I also find mcmansion type homes that devote a lot of their overly generous sq footage to wasted space like grand foyers, huge hallways and walkways that skirt ginormous staircases, kitchens so large as to need roller skates to get to appliances, and living spaces that have not a prayer of ever being cozy enough for living to be undesirable.

I also hate to see new construction that, with even a tiny bit of effort, could easily be more green, comfortable and energy efficient with lower operating costs for the owner if only a thought for siting relative to the sun or prevailing winds or insulation or hvac were in the mix.

    Bookmark   August 3, 2013 at 8:20AM
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galore2112

I don't like the elaborate roofs that are so popular in the DFW area. Some so steep one would think we get 10ft of snow each year.

But then, I'm sure people dislike my house for its industrial/office look. To each their own!

    Bookmark   August 3, 2013 at 9:51AM
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LuAnn_in_PA

Things I personally do not care for:

- garages that extend in front of the house. Fortunately those are extremely rare in my area.

- open concept. I LIKE my kitchen isolated!

- white trim.

- mixed kitchen cabinets (stained & painted), as they are often done badly.

- two story rooms.

- houses without adequate porch spaces.

- excessive rooms. Every kid does not need his/her own bathroom, IMHO! Learning to share is a good thing, and it is less to clean.

- cluttered exteriors. Pick a style already... don't have a bit of everything just because you can!

    Bookmark   August 3, 2013 at 10:01AM
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palimpsest

Unfortunately the garage in a dominant position is pretty much a necessity here because of lot sizes.

But I think as a compensation, the Back of the house should be treated like a primary facade as well. So often the back is completely neglected in terms of esthetics.

There are several developments in this area with $1M houses with elaborate facades including weathered copper and all sorts of nice materials with no front outdoor space at all, and then you have an outside space in back with painted concrete block, a stucco-finish that rivals the poorest neighborhoods, PVC pipe vents, and a pressure treated lumber as a deck, and this is what you sit looking at when all the finish work is on the front. I think we need to take a page from parts of Europe and South America where the Nice part of the house is what the family and friends see, not strangers.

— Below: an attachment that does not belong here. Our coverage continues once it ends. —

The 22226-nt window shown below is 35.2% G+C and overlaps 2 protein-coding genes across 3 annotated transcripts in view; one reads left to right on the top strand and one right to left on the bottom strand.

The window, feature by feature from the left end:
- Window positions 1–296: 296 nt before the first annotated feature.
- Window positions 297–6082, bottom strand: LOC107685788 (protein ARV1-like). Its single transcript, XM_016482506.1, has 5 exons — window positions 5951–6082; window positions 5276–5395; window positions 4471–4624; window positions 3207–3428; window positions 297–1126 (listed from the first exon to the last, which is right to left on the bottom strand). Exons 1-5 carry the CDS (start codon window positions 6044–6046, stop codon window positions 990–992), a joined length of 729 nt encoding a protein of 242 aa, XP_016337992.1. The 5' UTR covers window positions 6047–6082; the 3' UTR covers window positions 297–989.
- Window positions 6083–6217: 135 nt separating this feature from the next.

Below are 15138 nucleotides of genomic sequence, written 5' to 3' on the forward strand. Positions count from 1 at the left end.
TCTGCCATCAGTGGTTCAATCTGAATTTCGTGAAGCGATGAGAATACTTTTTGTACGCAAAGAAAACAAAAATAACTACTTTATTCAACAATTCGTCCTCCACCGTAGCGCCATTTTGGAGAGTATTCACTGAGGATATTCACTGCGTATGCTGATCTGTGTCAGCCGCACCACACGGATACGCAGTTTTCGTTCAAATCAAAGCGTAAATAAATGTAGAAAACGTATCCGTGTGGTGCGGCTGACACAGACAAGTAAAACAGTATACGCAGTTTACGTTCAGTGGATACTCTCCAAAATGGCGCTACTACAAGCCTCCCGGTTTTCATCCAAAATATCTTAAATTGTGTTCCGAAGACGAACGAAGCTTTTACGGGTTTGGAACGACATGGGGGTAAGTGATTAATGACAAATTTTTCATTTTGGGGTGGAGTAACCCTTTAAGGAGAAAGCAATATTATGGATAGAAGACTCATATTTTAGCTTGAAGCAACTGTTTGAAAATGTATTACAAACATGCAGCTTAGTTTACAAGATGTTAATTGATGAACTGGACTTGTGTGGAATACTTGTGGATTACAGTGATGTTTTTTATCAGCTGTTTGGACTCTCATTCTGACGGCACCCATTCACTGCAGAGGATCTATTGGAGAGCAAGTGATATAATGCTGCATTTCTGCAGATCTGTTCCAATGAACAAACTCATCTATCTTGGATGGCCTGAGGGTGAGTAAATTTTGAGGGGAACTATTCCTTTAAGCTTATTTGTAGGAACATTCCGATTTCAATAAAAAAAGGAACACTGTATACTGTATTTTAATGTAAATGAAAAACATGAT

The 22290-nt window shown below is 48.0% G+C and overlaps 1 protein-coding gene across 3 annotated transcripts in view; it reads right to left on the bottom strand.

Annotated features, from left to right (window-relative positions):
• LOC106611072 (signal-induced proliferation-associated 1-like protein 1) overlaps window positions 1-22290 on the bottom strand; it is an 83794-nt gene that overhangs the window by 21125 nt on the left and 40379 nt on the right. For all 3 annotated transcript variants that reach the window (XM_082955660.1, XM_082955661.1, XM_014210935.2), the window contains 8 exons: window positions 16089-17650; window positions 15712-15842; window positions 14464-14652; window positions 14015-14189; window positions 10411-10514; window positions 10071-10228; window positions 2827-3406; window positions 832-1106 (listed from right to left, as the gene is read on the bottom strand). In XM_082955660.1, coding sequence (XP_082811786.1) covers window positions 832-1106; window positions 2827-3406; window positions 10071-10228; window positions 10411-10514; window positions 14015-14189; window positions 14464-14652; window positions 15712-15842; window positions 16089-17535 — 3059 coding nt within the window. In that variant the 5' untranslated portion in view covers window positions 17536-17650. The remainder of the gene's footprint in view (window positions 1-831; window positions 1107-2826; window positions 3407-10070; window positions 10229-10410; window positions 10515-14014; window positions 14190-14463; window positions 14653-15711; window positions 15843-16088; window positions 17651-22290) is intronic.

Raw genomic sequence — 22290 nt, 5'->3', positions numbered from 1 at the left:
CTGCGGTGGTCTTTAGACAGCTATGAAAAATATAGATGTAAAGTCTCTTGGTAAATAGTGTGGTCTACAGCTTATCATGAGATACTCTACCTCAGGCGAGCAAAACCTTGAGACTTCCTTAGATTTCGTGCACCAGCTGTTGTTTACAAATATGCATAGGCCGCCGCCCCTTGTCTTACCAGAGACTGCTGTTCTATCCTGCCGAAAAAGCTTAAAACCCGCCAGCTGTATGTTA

This is not the best example because it's 50 year old construction, but the house was built when the neighborhood was being cleared of slums so the front is blank and forbidding:(And it's been remuddled with smaller vinyl windows filled in with siding). But the architect thought about the Back where the Occupants would spend time, not the sidewalk view.

But the back is an interesting detailed facade. (And this was a house designed for someone with a tight budget)
The pictures are not good because the yard is only about 8 feet deep.
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    Bookmark   August 3, 2013 at 10:34AM
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bird_lover6

Trends I don't like have actually been around a while:

HUGE master bedrooms, enormous master bathrooms, and gigantic closets while the kids are stuck in tiny bedrooms.

Master bathroom toilets at the "end" of the bathroom far away from the sleeping area. DUMB. Who wants to walk a half a block to get to the bathroom in the middle of the night? A pet peeve I have noted quite often on house plans here. :)

Doors placed right next to windows which then makes dressing the windows extremely difficult.

Kitchen islands the size of a king-sized bed or larger. I went into one house for sale where I truly couldn't even reach the center of the island to clean it. :)

Living areas with all the intimacy of a hotel lobby - walk into a grand foyer which is open to a sitting area/living room on one side with an open dining area on the other side. Said grand foyer is wide open to a great room/kitchen combination in the back. Great for cocktail parties of fifty people, I suppose, but not much else, imo.

About those transom windows - here in the deep south, those windows were opened to let the hot air escape since hot air rises. (Like leaving the windows in your car open "just a bit" to let the hot air escape.) My grandparents' homes had fully functioning transom windows that were opened much of the year. I would love to have a house full of them. :)

    Bookmark   August 3, 2013 at 10:58AM
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debrak2008

Chopped up kitchens with little wall space and 1 or more islands. Kitchens that are all for looks not function.

    Bookmark   August 3, 2013 at 11:40AM
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lavender_lass